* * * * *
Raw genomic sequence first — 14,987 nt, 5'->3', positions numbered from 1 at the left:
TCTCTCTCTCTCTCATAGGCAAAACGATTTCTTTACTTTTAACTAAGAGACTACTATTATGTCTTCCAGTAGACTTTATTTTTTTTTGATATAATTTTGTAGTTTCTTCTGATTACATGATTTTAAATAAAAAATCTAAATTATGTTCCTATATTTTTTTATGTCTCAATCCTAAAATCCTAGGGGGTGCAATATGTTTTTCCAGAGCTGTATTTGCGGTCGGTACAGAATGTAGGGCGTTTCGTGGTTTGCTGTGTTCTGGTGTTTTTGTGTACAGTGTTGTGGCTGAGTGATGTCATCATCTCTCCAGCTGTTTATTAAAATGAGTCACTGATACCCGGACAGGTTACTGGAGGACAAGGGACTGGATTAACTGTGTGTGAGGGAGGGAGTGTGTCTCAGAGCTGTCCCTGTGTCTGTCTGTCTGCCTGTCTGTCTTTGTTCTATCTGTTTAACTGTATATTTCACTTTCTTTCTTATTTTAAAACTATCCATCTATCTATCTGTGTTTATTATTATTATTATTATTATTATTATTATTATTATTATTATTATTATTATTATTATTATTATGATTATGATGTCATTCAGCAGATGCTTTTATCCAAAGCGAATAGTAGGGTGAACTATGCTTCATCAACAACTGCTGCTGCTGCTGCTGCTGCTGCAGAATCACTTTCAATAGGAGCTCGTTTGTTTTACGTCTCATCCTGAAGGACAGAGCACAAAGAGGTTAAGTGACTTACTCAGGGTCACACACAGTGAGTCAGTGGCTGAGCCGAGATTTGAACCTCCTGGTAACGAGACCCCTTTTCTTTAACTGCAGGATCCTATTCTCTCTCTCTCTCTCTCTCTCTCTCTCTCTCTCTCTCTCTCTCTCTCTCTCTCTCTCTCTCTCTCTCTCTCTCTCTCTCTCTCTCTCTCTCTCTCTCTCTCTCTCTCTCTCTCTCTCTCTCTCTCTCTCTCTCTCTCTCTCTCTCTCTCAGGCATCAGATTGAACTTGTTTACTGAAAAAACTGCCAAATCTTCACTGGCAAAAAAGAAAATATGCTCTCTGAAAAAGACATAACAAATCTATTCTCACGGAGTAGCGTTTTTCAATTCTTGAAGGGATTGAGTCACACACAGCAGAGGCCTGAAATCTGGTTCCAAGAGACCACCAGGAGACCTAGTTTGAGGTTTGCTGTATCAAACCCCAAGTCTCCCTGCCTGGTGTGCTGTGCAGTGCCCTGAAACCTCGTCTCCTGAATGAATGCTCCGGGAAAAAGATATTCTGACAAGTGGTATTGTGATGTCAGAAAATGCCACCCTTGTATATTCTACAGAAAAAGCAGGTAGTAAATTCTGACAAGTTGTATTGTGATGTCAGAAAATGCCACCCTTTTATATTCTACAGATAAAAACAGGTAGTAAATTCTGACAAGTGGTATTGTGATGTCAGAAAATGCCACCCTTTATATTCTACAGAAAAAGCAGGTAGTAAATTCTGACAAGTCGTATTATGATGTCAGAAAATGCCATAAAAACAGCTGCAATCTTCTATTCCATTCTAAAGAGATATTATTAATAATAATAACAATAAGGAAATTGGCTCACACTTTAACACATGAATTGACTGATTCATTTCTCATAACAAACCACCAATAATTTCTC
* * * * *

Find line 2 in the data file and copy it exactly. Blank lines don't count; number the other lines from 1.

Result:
TCTCTCTCTCTCTCATAGGCAAAACGATTTCTTTACTTTTAACTAAGAGACTACTATTATGTCTTCCAGTAGACTTTATTTTTTTTTGATATAATTTTGTAGTTTCTTCTGATTACATGATTTTAAATAAAAAATCTAAATTATGTTCCTATATTTTTTTATGTCTCAATCCTAAAATCCTAGGGGGTGCAATATGTTTTTCCAGAGCTGTATTTGCGGTCGGTACAGAATGTAGGGCGTTTCGTGGTTTGCTGTGTTCTGGTGTTTTTGTGTACAGTGTTGTGGCTGAGTGATGTCATCATCTCTCCAGCTGTTTATTAAAATGAGTCACTGATACCCGGACAGGTTACTGGAGGACAAGGGACTGGATTAACTGTGTGTGAGGGAGGGAGTGTGTCTCAGAGCTGTCCCTGTGTCTGTCTGTCTGCCTGTCTGTCTTTGTTCTATCTGTTTAACTGTATATTTCACTTTCTTTCTTATTTTAAAACTATCCATCTATCTATCTGTGTTTATTATTATTATTATTATTATTATTATTATTATTATTATTATTATTATTATTATTATTATTATGATTATGATGTCATTCAGCAGATGCTTTTATCCAAAGCGAATAGTAGGGTGAACTATGCTTCATCAACAACTGCTGCTGCTGCTGCTGCTGCTGCAGAATCACTTTCAATAGGAGCTCGTTTGTTTTACGTCTCATCCTGAAGGACAGAGCACAAAGAGGTTAAGTGACTTACTCAGGGTCACACACAGTGAGTCAGTGGCTGAGCCGAGATTTGAACCTCCTGGTAACGAGACCCCTTTTCTTTAACTGCAGGATCCTATTCTCTCTCTCTCTCTCTCTCTCTCTCTCTCTCTCTCTCTCTCTCTCTCTCTCTCTCTCTCTCTCTCTCTCTCTCTCTCTCTCTCTCTCTCTCTCTCTCTCTCTCTCTCTCTCTCTCTCTCTCTCTCTCTCTCTCTCTCTCTCTCTCTCTCAGGCATCAGATTGAACTTGTTTACTGAAAAAACTGCCAAATCTTCACTGGCAAAAAAGAAAATATGCTCTCTGAAAAAGACATAACAAATCTATTCTCACGGAGTAGCGTTTTTCAATTCTTGAAGGGATTGAGTCACACACAGCAGAGGCCTGAAATCTGGTTCCAAGAGACCACCAGGAGACCTAGTTTGAGGTTTGCTGTATCAAACCCCAAGTCTCCCTGCCTGGTGTGCTGTGCAGTGCCCTGAAACCTCGTCTCCTGAATGAATGCTCCGGGAAAAAGATATTCTGACAAGTGGTATTGTGATGTCAGAAAATGCCACCCTTGTATATTCTACAGAAAAAGCAGGTAGTAAATTCTGACAAGTTGTATTGTGATGTCAGAAAATGCCACCCTTTTATATTCTACAGATAAAAACAGGTAGTAAATTCTGACAAGTGGTATTGTGATGTCAGAAAATGCCACCCTTTATATTCTACAGAAAAAGCAGGTAGTAAATTCTGACAAGTCGTATTATGATGTCAGAAAATGCCATAAAAACAGCTGCAATCTTCTATTCCATTCTAAAGAGATATTATTAATAATAATAACAATAAGGAAATTGGCTCACACTTTAACACATGAATTGACTGATTCATTTCTCATAACAAACCACCAATAATTTCTC